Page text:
5 Powerful Strategies to Teach Young Kids to Control Their Emotions

Calm and In Control of Your Emotions

boy running a race in a relaxed mood, he has learned how to control his emotions
Photo by Rafaela Biazi on Unsplash

It may surprise parents, but kids do not naturally know how to calm down so that they can control their emotions.

The good news is that this is something that you can teach.

Some kids learn how to control their emotions by watching their parents.

While others need direct instruction and support to understand what to do.

This is a life skill that is well worth the effort to train your child on how to handle stress, anxiety, emotional outbursts, disappointments, and other negativity that is all part of life experiences.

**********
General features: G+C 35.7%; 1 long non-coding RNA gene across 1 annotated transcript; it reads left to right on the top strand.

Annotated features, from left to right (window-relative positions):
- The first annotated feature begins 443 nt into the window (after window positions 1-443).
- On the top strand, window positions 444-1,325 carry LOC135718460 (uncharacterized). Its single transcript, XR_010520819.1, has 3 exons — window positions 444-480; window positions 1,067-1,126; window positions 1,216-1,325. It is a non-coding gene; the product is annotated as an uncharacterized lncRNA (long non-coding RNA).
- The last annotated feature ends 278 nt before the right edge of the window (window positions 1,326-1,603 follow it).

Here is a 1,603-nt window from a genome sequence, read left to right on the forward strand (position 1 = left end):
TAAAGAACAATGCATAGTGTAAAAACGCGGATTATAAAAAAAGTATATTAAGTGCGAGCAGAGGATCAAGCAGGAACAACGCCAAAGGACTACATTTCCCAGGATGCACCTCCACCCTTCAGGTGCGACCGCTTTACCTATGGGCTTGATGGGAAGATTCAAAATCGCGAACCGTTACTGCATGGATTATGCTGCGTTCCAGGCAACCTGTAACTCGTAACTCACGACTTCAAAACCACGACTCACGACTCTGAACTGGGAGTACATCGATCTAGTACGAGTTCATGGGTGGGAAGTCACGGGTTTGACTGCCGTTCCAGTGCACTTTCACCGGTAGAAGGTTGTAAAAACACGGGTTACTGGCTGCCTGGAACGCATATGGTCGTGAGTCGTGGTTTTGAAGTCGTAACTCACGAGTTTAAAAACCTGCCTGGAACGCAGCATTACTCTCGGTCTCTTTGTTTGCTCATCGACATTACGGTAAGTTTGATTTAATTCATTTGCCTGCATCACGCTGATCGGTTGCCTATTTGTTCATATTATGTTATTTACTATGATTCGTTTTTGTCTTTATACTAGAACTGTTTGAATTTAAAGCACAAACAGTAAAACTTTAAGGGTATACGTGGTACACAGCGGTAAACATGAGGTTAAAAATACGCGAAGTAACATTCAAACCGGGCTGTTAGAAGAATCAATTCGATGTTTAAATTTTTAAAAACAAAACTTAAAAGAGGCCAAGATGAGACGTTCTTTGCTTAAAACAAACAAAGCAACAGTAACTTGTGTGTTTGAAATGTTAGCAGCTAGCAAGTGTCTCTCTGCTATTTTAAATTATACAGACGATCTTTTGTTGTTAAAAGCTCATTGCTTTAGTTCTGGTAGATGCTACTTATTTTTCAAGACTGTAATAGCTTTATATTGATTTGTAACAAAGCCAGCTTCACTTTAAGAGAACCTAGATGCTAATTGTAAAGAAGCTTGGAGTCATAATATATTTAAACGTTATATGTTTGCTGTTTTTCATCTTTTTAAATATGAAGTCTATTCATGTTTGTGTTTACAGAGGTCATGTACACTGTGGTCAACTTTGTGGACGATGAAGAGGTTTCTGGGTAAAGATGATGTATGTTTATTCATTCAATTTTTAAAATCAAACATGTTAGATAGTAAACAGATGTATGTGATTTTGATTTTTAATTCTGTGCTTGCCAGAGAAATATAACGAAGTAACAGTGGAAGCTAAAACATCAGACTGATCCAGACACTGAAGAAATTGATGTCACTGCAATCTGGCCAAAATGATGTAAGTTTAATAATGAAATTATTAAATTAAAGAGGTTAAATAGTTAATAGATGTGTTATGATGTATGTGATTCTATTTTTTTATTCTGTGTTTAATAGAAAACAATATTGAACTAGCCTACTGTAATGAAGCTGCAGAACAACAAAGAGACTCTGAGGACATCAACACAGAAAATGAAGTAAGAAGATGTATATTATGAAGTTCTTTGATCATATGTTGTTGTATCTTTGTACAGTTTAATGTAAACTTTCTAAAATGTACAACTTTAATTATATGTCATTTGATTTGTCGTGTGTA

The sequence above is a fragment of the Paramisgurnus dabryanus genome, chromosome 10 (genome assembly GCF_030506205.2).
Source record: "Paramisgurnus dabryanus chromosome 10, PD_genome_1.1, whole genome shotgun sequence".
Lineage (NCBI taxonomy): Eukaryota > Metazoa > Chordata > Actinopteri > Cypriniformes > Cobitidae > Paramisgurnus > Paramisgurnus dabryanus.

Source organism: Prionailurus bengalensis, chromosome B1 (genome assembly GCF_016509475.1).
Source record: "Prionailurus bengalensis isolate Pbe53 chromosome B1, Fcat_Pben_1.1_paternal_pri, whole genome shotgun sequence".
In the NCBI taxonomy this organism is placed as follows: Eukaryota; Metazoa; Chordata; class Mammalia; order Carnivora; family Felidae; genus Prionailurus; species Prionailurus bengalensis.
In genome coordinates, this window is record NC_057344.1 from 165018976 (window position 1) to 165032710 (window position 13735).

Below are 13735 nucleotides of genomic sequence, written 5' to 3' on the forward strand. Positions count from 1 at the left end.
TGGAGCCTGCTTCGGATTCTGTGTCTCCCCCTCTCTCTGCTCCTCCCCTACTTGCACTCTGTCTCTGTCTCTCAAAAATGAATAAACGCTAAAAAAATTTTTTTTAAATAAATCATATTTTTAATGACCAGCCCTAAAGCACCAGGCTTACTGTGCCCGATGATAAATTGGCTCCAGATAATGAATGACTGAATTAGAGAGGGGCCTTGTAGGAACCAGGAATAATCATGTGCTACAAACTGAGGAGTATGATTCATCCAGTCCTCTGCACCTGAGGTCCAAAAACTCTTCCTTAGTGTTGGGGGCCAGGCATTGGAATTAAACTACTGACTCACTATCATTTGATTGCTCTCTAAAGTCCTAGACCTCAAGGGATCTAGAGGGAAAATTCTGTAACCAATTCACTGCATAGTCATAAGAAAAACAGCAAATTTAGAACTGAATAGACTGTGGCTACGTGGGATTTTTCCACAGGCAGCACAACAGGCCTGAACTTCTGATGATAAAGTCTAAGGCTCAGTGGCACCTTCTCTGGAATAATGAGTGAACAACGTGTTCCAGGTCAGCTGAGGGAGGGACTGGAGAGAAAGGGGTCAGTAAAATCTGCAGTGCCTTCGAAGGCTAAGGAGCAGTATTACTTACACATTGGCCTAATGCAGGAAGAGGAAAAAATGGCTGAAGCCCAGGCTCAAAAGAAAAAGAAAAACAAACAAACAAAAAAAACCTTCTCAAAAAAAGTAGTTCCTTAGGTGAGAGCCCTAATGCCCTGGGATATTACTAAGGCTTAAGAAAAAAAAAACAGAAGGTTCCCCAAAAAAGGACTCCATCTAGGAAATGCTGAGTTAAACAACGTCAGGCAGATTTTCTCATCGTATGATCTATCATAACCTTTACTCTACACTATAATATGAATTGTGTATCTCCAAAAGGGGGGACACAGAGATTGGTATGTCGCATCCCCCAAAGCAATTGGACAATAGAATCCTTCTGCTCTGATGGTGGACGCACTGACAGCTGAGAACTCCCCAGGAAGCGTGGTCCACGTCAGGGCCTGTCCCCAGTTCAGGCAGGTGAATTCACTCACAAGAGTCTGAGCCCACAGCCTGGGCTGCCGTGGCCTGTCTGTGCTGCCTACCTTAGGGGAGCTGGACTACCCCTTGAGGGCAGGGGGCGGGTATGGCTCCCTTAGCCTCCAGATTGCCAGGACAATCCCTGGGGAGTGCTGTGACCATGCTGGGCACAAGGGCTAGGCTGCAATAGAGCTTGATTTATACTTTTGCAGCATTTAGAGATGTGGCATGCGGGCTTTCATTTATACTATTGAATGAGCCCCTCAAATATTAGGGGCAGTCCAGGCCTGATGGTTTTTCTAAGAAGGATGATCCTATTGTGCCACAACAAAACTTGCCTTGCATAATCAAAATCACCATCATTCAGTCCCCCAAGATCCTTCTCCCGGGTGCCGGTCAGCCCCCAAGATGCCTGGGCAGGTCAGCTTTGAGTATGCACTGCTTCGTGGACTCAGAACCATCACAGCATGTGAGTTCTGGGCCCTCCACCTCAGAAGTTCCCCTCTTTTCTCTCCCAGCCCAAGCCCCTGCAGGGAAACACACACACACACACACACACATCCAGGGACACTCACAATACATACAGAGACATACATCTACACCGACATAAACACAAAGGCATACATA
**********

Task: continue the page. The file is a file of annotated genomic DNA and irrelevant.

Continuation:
Use these 5 strategies to help your child understand how to react when their emotions take over. And don’t wait for the toddler tantrum stage to begin, you can start with very young children.

Parent Mind-Set

It goes without saying that parents who self-regulate, act as role models for their children. Your calmness will influence the way your child approaches situations.

Unfortunately, parents who have outbursts are teaching their children that it is okay to take your emotions out on others.

Your mind-set is also reflected in the way you direct your child. Expect that your child will need assistance in self-regulation. After all, when teaching your child to walk, you were more than willing to provide your hands as support as they wobbled along until they gained the confidence to try it on their own. Encouragement, along with some guidelines, will result in a child who can manage their emotional responses.